China also sought to ally India's fear of meddling in the Kashmir dispute through the planned road, saying the $46 billion project will not affect its position on the matter.
"We have noted the statement by the spokesperson of India's External Affairs Ministry. The China-Pakistan Economic Corridor is an initiative on economic cooperation. It is not directed at any third parties, not relevant to disputes over territorial sovereignty and does not affect China's position on the Kashmir issue," China's Foreign Ministry said in a statement.
India gave the two-day mega Belt and Road conference a miss, raising objection to the CPEC corridor which passes through Gilgit-Baltistan in Pakistan-administered Kashmir that New Delhi claims as its own.
On the eve of the OBOR forum, Indian issued a statement saying it cannot "accept a project that ignores its core concerns on sovereignty and territorial integrity".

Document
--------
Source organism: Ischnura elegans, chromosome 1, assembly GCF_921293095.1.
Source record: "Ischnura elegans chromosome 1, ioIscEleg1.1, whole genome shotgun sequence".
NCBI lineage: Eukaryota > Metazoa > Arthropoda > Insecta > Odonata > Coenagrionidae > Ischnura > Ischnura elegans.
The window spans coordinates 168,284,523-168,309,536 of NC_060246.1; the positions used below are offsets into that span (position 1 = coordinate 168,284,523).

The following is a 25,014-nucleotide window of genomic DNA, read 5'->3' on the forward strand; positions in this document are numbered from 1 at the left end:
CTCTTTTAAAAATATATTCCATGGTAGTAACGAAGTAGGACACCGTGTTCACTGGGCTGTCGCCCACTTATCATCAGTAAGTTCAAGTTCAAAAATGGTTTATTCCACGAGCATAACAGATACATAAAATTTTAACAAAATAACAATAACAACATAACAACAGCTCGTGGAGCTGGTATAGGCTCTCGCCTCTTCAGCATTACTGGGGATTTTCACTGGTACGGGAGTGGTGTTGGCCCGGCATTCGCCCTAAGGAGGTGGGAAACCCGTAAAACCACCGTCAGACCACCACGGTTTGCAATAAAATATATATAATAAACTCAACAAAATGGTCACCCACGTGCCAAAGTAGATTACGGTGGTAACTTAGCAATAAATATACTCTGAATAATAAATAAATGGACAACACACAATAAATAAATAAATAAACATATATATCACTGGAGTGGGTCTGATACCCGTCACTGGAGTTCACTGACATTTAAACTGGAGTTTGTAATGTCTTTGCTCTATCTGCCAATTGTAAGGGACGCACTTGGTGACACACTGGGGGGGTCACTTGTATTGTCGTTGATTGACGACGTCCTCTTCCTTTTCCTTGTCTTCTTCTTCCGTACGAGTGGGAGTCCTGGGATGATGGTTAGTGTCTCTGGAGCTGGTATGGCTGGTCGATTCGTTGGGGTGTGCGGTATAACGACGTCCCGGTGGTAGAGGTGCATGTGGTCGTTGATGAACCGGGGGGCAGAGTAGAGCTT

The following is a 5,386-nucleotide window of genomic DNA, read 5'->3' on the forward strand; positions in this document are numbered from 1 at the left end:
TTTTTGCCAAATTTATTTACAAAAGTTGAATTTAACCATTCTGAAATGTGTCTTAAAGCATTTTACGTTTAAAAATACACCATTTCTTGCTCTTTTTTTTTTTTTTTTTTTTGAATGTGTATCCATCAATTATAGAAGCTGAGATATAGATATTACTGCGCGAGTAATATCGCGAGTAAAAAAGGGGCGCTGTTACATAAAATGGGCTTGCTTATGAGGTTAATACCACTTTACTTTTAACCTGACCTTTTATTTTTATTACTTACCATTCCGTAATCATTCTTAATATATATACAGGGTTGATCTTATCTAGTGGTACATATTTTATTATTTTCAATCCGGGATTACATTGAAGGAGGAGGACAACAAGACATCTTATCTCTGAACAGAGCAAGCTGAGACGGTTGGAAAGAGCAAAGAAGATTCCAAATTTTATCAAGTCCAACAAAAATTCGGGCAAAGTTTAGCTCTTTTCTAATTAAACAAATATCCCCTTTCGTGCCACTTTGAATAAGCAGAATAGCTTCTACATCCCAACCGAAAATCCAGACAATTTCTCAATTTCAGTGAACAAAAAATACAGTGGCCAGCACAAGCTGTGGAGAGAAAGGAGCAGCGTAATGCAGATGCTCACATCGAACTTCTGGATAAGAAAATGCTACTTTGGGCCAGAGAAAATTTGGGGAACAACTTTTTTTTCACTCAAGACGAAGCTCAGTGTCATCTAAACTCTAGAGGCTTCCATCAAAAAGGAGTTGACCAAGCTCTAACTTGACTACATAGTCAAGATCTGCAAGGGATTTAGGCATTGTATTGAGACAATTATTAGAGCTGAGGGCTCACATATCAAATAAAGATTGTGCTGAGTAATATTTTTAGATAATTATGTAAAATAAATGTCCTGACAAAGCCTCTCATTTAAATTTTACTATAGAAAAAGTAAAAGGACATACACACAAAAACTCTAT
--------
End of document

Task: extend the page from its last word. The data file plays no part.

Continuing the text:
CPEC is the key artery of China's Belt and Road project that aims to connect Asia, Europe and Africa through a network of roads, railway lines and ports.
"Regarding the issue of Kashmir which the Indian side is concerned about, we have been stressing that the issue was left over from history between India and Pakistan, and should be properly addressed by the two sides through consultation and negotiation."
"President Xi Jinping also said that we should build the Belt and Road into a road for peace. All countries should respect each other's sovereignty, dignity and territorial integrity, each other's development paths and social systems, and each other's core interests and major concerns."
Meanwhile, a Chinese daily said India's absence at the summit was regrettable and called New Delhi as "nervous and anxious".
(This story has not been edited by Business Standard staff and is auto-generated from a syndicated feed.)